Sanz: We will continue to increase and reinforce the cooperation with our suppliers. The defined targets can only be mastered together, meaning that the further development of competence both at Volkswagen and at the suppliers is of particular importance. Volkswagen sees itself as the driving force behind this continued development and passes this impetus onto the supplier industry.

Climbing on board with VW

Suppliers wanting to do business with the Volkswagen group are encouraged to come “onboard” through the company’s procurement website, www.vwgroupsupply.com.
Supplier get "on board" VW’s supplier platform and become an authorised partner by registering through the site – the first step in doing business with the group. “The supplier integration on VW Group Supply.com concerns the registration process of the suppliers which is initialised by you, the supplier,” says VW.
According to the site, the Volkswagen Group already manages nearly its complete procurement volume of more than € 50 billion via the Internet. The internet platform started in early summer of 2000 is up and running.
VW says the main advantages of the private B2B supplier platform of the Volkswagen Group are the reduction of administrative tasks, the acceleration of processes, improved planning accuracy and improved transparency in the collaboration with its suppliers. During a press conference on 20 November 2001, Francisco Javier Garcia Sanz, member of the Board of Management for Group Procurement, said: "This results in competitive advantages for both sides - for Volkswagen and its suppliers."
VW Group Supply.com is the Supplier platform of the Volkswagen Group for collaborative supplier management. The concept of the Supplier platform is valid for all brands and divisions and includes all business processes from the fields procurement, logistics, quality and technical development. Basically two groups result from this concept: externally all current and potential suppliers and internally all employees who deal with suppliers in their daily work.
VW says suppliers of components and services have the advantage of dealing with the group through a single point of entry. “As a participant you therefore profit from the demand of the entire Volkswagen Group. With only one UserID and one password, the so-called ‘Single Sign-On’ all applications and information services of the supplier platform are available to you. Thus we integrate you as a supplier more intensively into our business processes. You can plan much better, reduce your administrative tasks and increase your competitiveness,” says VW.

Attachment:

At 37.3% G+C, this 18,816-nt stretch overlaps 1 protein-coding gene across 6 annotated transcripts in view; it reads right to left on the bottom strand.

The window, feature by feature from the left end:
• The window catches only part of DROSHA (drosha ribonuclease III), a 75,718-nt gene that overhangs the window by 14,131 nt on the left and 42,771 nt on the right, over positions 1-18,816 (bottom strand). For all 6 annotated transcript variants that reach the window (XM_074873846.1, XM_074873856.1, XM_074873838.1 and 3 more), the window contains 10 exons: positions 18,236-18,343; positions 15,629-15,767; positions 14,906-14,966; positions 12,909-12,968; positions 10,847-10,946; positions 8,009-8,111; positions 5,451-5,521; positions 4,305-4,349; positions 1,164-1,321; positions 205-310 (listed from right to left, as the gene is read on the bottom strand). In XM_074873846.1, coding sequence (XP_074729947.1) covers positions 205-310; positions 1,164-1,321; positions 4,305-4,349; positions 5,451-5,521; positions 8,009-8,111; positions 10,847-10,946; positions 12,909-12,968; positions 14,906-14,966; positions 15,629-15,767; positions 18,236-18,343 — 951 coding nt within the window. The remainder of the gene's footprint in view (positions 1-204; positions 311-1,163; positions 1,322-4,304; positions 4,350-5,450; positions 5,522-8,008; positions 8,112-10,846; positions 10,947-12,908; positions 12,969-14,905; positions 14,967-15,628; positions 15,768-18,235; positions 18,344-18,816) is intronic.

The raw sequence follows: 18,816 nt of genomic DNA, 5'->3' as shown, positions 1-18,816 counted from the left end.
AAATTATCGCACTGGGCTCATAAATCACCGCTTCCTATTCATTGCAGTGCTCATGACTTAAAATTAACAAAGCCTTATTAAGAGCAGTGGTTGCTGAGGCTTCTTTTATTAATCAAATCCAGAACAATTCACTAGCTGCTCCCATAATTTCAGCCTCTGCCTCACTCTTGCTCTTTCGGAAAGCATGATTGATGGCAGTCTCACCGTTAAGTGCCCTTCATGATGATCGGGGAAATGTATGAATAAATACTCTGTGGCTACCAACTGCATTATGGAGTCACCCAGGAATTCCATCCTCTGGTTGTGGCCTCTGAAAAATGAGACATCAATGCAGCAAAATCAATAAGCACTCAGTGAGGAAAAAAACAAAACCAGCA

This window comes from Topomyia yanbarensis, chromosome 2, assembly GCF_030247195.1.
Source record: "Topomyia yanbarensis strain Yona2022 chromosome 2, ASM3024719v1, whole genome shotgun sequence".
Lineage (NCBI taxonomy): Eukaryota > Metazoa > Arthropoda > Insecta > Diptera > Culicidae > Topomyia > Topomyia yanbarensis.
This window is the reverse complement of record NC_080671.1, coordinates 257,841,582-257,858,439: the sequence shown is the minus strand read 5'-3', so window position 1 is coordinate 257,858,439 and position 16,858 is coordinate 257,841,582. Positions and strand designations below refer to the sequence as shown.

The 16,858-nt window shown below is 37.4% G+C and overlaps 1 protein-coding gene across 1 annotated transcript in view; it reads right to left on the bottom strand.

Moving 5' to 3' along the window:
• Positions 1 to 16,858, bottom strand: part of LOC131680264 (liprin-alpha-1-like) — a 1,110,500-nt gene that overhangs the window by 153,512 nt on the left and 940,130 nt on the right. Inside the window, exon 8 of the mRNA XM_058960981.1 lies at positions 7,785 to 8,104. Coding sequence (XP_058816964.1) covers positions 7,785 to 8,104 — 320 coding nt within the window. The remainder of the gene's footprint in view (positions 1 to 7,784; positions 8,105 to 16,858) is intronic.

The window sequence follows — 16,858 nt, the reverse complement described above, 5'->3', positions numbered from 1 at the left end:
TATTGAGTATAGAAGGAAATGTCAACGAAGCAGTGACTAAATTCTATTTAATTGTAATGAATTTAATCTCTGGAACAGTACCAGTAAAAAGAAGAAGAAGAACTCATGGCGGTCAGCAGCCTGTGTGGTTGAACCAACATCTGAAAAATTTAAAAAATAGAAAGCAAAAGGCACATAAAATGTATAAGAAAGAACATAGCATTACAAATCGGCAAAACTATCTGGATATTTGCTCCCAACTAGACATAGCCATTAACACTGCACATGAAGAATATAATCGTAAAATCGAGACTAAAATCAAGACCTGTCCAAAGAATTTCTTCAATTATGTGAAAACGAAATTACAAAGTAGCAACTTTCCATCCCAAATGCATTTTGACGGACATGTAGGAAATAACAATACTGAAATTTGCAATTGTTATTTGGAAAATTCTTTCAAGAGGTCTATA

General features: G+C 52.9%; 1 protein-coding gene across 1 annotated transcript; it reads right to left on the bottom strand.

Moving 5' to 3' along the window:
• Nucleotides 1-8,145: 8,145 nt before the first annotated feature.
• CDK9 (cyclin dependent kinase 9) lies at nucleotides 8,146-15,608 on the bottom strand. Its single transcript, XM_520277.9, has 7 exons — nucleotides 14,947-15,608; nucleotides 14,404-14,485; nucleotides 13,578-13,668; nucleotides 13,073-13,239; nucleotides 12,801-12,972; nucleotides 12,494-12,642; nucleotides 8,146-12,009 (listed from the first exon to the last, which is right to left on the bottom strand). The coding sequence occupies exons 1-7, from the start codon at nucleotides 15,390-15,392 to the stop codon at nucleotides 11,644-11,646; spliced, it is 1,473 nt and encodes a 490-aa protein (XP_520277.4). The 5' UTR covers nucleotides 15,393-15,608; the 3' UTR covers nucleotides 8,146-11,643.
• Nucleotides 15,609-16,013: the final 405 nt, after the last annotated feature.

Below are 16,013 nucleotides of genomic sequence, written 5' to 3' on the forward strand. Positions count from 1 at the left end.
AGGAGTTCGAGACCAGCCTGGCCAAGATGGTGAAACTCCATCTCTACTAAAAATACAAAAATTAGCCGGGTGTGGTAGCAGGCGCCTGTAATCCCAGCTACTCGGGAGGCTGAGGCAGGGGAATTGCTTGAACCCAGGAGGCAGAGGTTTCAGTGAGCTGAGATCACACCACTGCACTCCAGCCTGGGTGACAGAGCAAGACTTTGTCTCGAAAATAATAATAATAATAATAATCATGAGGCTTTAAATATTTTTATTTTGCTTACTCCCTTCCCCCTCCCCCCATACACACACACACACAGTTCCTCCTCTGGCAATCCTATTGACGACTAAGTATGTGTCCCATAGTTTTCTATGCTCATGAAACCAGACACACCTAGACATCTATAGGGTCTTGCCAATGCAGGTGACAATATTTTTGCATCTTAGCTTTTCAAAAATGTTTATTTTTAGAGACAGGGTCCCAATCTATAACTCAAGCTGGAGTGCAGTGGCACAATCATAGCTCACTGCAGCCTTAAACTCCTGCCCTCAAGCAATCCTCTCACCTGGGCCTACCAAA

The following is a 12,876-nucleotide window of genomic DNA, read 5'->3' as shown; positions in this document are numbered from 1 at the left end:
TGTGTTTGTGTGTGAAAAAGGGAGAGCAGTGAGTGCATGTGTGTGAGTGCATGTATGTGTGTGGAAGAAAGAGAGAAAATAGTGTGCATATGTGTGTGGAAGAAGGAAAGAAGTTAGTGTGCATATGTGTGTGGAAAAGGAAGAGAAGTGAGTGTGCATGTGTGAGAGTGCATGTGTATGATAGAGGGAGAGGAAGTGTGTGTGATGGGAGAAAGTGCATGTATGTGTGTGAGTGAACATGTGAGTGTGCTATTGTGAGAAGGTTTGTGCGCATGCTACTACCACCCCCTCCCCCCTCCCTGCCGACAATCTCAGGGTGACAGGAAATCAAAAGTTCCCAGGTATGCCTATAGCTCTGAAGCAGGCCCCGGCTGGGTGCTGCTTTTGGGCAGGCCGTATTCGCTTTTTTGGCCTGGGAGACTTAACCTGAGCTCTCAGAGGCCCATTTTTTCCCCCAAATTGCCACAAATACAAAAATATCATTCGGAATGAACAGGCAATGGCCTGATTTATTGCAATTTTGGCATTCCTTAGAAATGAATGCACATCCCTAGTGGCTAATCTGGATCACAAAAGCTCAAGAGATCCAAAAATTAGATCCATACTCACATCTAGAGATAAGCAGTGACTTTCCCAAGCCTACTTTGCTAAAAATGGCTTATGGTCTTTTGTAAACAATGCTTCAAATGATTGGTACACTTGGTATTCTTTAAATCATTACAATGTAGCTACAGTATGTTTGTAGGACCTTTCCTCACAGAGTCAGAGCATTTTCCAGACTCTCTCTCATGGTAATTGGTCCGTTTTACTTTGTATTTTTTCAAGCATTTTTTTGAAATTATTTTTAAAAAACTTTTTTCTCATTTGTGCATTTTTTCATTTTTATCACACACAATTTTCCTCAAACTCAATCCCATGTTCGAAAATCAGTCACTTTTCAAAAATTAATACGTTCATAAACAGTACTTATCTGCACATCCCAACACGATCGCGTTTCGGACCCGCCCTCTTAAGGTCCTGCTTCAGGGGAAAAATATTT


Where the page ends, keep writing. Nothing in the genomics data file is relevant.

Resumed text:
The procurement policy also works for multi-national components suppliers. “The target of the Volkswagen Group is to optimise and centrally coordinate all processes relevant to the supplier in which the supplier is in direct contact with the Volkswagen Group. For this reason we need location-specific information in order to better coordinate logistic processes for example. That is also why our Supplier database has been created for the access by parts of the company in order to answer all different kinds of internal processes,” says the company.
Driving through barriers
VW’s PPO programme is designed to promote collaboration and partnerships. “Since May 2003, suppliers suggestions have been expressly welcomed. Hierarchical boundaries and egoistic protection of departmental prerogatives, on the other hand, are undesirable – the company’s welfare as a whole is the goal, and this calls for cooperation in an atmosphere of mutual trust.
“For example, if a supplier suggests that a part should be modified as a cost-saving measure, a team of specialists including production planners and quality assurance experts visits the supplier’s plant to examine the proposed change more carefully and report back to Volkswagen. On average, only six months elapse before the cost-optimised part has been assessed, checked and tested ready for introduction,” says Sanz.